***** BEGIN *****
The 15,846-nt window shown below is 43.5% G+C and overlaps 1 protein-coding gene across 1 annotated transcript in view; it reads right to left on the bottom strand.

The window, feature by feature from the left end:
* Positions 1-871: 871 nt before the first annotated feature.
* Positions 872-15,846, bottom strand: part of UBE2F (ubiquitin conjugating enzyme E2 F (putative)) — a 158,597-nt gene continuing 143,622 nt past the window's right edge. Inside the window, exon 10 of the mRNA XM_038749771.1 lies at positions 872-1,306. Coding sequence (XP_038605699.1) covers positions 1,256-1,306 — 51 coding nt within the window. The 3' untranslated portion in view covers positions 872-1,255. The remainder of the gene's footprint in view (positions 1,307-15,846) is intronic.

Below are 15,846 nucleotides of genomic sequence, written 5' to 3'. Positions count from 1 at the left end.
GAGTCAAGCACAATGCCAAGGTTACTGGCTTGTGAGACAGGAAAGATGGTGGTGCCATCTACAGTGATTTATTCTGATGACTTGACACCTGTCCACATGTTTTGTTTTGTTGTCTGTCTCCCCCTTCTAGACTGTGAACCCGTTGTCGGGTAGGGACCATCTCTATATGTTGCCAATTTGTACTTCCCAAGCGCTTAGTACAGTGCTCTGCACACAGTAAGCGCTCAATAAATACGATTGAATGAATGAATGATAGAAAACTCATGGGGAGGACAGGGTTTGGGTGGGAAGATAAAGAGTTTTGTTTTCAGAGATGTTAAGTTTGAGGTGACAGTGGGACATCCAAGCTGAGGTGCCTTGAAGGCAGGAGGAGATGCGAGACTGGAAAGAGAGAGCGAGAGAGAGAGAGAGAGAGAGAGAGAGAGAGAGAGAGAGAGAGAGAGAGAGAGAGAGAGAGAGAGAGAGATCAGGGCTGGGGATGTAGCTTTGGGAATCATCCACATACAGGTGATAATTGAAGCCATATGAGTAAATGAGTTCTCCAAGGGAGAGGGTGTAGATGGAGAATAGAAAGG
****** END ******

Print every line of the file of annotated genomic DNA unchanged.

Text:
The 15,846-nt window shown below is 43.5% G+C and overlaps 1 protein-coding gene across 1 annotated transcript in view; it reads right to left on the bottom strand.

The window, feature by feature from the left end:
* Positions 1-871: 871 nt before the first annotated feature.
* Positions 872-15,846, bottom strand: part of UBE2F (ubiquitin conjugating enzyme E2 F (putative)) — a 158,597-nt gene continuing 143,622 nt past the window's right edge. Inside the window, exon 10 of the mRNA XM_038749771.1 lies at positions 872-1,306. Coding sequence (XP_038605699.1) covers positions 1,256-1,306 — 51 coding nt within the window. The 3' untranslated portion in view covers positions 872-1,255. The remainder of the gene's footprint in view (positions 1,307-15,846) is intronic.

Below are 15,846 nucleotides of genomic sequence, written 5' to 3'. Positions count from 1 at the left end.
GAGTCAAGCACAATGCCAAGGTTACTGGCTTGTGAGACAGGAAAGATGGTGGTGCCATCTACAGTGATTTATTCTGATGACTTGACACCTGTCCACATGTTTTGTTTTGTTGTCTGTCTCCCCCTTCTAGACTGTGAACCCGTTGTCGGGTAGGGACCATCTCTATATGTTGCCAATTTGTACTTCCCAAGCGCTTAGTACAGTGCTCTGCACACAGTAAGCGCTCAATAAATACGATTGAATGAATGAATGATAGAAAACTCATGGGGAGGACAGGGTTTGGGTGGGAAGATAAAGAGTTTTGTTTTCAGAGATGTTAAGTTTGAGGTGACAGTGGGACATCCAAGCTGAGGTGCCTTGAAGGCAGGAGGAGATGCGAGACTGGAAAGAGAGAGCGAGAGAGAGAGAGAGAGAGAGAGAGAGAGAGAGAGAGAGAGAGAGAGAGAGAGAGAGAGAGAGAGAGAGATCAGGGCTGGGGATGTAGCTTTGGGAATCATCCACATACAGGTGATAATTGAAGCCATATGAGTAAATGAGTTCTCCAAGGGAGAGGGTGTAGATGGAGAATAGAAAGG